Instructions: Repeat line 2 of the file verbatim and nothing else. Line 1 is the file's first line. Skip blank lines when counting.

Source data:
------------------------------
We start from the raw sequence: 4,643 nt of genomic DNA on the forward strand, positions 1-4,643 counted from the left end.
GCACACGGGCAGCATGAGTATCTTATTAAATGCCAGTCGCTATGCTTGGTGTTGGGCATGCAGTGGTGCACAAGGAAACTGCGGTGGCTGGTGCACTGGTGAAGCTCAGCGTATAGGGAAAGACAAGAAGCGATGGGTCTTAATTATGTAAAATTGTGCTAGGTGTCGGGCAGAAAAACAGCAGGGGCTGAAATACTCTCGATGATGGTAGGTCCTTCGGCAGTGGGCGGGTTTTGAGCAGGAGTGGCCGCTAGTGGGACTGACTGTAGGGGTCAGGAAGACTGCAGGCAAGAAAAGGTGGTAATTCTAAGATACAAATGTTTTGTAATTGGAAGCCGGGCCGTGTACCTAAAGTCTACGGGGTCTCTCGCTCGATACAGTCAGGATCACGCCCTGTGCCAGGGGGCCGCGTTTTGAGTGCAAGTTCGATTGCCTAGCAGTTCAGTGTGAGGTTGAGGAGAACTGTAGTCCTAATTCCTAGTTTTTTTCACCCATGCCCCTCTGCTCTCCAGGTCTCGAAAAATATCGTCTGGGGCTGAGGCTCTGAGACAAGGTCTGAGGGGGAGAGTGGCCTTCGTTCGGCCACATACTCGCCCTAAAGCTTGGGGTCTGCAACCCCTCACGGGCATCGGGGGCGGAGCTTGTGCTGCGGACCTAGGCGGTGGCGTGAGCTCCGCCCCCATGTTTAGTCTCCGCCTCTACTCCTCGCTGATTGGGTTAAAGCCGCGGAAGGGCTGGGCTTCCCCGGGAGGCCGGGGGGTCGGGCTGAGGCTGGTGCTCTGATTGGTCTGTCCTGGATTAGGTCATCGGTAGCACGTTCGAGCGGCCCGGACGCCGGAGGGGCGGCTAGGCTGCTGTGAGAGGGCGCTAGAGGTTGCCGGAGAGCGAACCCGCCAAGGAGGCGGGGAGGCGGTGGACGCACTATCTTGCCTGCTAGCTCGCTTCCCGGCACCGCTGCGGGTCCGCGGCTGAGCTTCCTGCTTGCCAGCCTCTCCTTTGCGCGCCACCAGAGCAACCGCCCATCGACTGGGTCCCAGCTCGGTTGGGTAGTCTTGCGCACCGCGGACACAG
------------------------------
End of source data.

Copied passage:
GCACACGGGCAGCATGAGTATCTTATTAAATGCCAGTCGCTATGCTTGGTGTTGGGCATGCAGTGGTGCACAAGGAAACTGCGGTGGCTGGTGCACTGGTGAAGCTCAGCGTATAGGGAAAGACAAGAAGCGATGGGTCTTAATTATGTAAAATTGTGCTAGGTGTCGGGCAGAAAAACAGCAGGGGCTGAAATACTCTCGATGATGGTAGGTCCTTCGGCAGTGGGCGGGTTTTGAGCAGGAGTGGCCGCTAGTGGGACTGACTGTAGGGGTCAGGAAGACTGCAGGCAAGAAAAGGTGGTAATTCTAAGATACAAATGTTTTGTAATTGGAAGCCGGGCCGTGTACCTAAAGTCTACGGGGTCTCTCGCTCGATACAGTCAGGATCACGCCCTGTGCCAGGGGGCCGCGTTTTGAGTGCAAGTTCGATTGCCTAGCAGTTCAGTGTGAGGTTGAGGAGAACTGTAGTCCTAATTCCTAGTTTTTTTCACCCATGCCCCTCTGCTCTCCAGGTCTCGAAAAATATCGTCTGGGGCTGAGGCTCTGAGACAAGGTCTGAGGGGGAGAGTGGCCTTCGTTCGGCCACATACTCGCCCTAAAGCTTGGGGTCTGCAACCCCTCACGGGCATCGGGGGCGGAGCTTGTGCTGCGGACCTAGGCGGTGGCGTGAGCTCCGCCCCCATGTTTAGTCTCCGCCTCTACTCCTCGCTGATTGGGTTAAAGCCGCGGAAGGGCTGGGCTTCCCCGGGAGGCCGGGGGGTCGGGCTGAGGCTGGTGCTCTGATTGGTCTGTCCTGGATTAGGTCATCGGTAGCACGTTCGAGCGGCCCGGACGCCGGAGGGGCGGCTAGGCTGCTGTGAGAGGGCGCTAGAGGTTGCCGGAGAGCGAACCCGCCAAGGAGGCGGGGAGGCGGTGGACGCACTATCTTGCCTGCTAGCTCGCTTCCCGGCACCGCTGCGGGTCCGCGGCTGAGCTTCCTGCTTGCCAGCCTCTCCTTTGCGCGCCACCAGAGCAACCGCCCATCGACTGGGTCCCAGCTCGGTTGGGTAGTCTTGCGCACCGCGGACACAG